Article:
The homeschool community has certainly felt this “pent-up” desire for in-person conferences to return, many expressing “Zoom fatigue.” Over the course of the quarantine and subsequent restrictions, the convention industry coped by moving to online platforms to host its conventions. The move was at first a welcome innovation allowing families access to thousands of presentation and exhibitor booths from the comfort of their own homes -- after bedtime! But they soon yearned to gather once again to laugh, cry and share ideas.
“While our industry embraced virtual meetings last year out of necessity,” The American Express report said, “There is no substitute to meeting face to face. In-person meetings are essential for the collaboration, innovation, relationships, and trust needed to achieve collective goals.”
Due to the nature of the work, home educating families naturally battle feelings of isolation and celebrate the return of conference season each year as a chance to reconnect with like-minded families. But homeschool coordinators are going to have to cope with the new price tag of hosting large-scale events due to a wide range of pandemic-related factors including changes to government restrictions and travel guidelines.
Of those surveyed, 64% of conference coordinators industry-wide reported a dramatic increase in the cost of hosting conventions. Another new concern was finding space to host meetings that were both large enough to accommodate social distancing and technically equipt to support virtual hybrid conventions.
Despite the pining for in-person gatherings, the new virtual conference is here to stay and conferences need to adapt, according to American Express: “In fact, they are expected to play a key role moving forward.” While the traditional gatherings are well-loved, many value the virtual conference equally or even more because of the convenience. “Some meeting types are better suited than others for the virtual format.”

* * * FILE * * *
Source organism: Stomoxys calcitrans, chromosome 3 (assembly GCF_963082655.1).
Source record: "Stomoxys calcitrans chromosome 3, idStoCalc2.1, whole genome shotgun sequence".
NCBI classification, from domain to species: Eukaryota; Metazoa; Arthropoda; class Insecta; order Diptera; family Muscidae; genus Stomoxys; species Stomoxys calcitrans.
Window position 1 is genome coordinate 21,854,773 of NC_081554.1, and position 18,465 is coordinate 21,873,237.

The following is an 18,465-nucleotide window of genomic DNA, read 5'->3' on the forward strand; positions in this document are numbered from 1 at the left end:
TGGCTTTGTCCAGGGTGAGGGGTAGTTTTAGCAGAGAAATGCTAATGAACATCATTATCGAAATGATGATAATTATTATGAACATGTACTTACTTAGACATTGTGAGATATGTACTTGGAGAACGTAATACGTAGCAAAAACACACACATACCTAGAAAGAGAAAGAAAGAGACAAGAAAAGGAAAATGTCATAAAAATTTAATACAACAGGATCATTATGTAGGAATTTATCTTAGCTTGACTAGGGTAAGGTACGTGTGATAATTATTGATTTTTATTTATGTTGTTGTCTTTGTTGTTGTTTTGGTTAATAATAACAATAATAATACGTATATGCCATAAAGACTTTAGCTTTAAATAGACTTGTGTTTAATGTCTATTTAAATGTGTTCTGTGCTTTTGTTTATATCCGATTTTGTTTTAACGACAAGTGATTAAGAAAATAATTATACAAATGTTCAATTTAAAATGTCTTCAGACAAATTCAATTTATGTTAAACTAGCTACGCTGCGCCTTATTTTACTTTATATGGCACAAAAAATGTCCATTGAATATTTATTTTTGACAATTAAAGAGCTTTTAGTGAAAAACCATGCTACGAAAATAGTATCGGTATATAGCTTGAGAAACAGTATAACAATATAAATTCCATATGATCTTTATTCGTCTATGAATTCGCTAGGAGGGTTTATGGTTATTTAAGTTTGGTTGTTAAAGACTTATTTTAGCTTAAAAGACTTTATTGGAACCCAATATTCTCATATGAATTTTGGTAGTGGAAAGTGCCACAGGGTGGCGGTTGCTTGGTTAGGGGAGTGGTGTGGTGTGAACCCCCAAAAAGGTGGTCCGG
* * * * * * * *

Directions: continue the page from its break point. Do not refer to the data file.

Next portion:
So moving forward, the industry predicts 81% of meetings in 2022 are expected to have a face-to-face component. 42% will be in-person only, 39% hybrid, and only 19% virtual only.
But the question all coordinators are grappling with remains “How do you keep your virtual and in-person attendees engaged?” For that, there should be no surprise that factors included features that every good host has always known makes for good hospitality: food and entertainment. At these two factors, the St. Kosmas conference coordinators excelled having fought to keep the events as normal and affordable for parents as possible without sacrificing quality in any way. Their efforts seem to be paying off. While many homeschool events shuttered this year, buckling under the high cost of inflation and COVID regulations, this convention turned families away, being booked to capacity.
The spring-break conference took place as Orthodox Christians are observing a rigorous Lenten fast in preparation for Easter (Pascha). In respect of those keeping the fast, all the meals served were vegan but carefully handmade packed full of energy and flavor. The best-attended exhibitor booth was the SAGOM Farmer’s Market, which offered up an assortment of Lenten snacks prepared by the nuns at St. Anthony’s Monastery in Florence, Ariz.
and beautiful line of lesson planners and calendars. A team of children happily exhibited their Orthodox publication Future of Orthodoxy entirely written and produced by children.
Exhibitor booths at homeschool conferences are parents’ opportunity to thumb through the curriculum and ask sometimes difficult questions about how to help their students develop academic skills. It is a personal and tactile opportunity parents simply cannot replicate in online conferences.
While many parents appreciate the convenience of virtual gatherings, talks, and exhibitor halls, the parents at St. Kosmas hope the in-person conference never goes away.
One mother came all the way from Canada to attend the live conference. “I’m just filling my cup,” she said, expressing the danger of homeschool burnout and the need to come face-to-face with other families, vendors, and speakers to gain momentum for the following year. “You just can’t do this online,” she said.
By Judith Jolma, Founder of Sophia Homeschool.
Sophia Homeschool teaches parents how to homeschool. Learn more about our training at Sophiahomeschool.com
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Photos courtesy of Mariam Hall, St. Kosmas Conference Photographer.